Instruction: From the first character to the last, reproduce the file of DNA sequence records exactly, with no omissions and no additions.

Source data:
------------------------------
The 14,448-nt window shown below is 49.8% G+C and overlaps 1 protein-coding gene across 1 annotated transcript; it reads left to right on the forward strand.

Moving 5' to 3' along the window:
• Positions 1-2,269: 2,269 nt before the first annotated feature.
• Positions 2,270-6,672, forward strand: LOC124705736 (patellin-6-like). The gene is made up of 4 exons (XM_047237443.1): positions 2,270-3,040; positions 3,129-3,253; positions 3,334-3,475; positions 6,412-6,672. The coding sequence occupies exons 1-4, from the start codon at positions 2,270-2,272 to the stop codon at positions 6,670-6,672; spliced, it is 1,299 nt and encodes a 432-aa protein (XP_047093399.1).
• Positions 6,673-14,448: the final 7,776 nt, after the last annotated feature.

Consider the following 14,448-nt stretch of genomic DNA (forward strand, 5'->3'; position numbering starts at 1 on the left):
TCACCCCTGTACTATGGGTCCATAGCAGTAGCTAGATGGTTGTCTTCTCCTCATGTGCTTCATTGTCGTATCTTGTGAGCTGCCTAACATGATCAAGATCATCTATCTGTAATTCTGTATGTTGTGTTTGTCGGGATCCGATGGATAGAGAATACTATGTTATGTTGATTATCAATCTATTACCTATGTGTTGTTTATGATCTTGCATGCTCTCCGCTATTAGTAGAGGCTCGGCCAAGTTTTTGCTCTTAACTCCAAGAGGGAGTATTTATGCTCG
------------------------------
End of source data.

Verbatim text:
The 14,448-nt window shown below is 49.8% G+C and overlaps 1 protein-coding gene across 1 annotated transcript; it reads left to right on the forward strand.

Moving 5' to 3' along the window:
• Positions 1-2,269: 2,269 nt before the first annotated feature.
• Positions 2,270-6,672, forward strand: LOC124705736 (patellin-6-like). The gene is made up of 4 exons (XM_047237443.1): positions 2,270-3,040; positions 3,129-3,253; positions 3,334-3,475; positions 6,412-6,672. The coding sequence occupies exons 1-4, from the start codon at positions 2,270-2,272 to the stop codon at positions 6,670-6,672; spliced, it is 1,299 nt and encodes a 432-aa protein (XP_047093399.1).
• Positions 6,673-14,448: the final 7,776 nt, after the last annotated feature.

Consider the following 14,448-nt stretch of genomic DNA (forward strand, 5'->3'; position numbering starts at 1 on the left):
TCACCCCTGTACTATGGGTCCATAGCAGTAGCTAGATGGTTGTCTTCTCCTCATGTGCTTCATTGTCGTATCTTGTGAGCTGCCTAACATGATCAAGATCATCTATCTGTAATTCTGTATGTTGTGTTTGTCGGGATCCGATGGATAGAGAATACTATGTTATGTTGATTATCAATCTATTACCTATGTGTTGTTTATGATCTTGCATGCTCTCCGCTATTAGTAGAGGCTCGGCCAAGTTTTTGCTCTTAACTCCAAGAGGGAGTATTTATGCTCG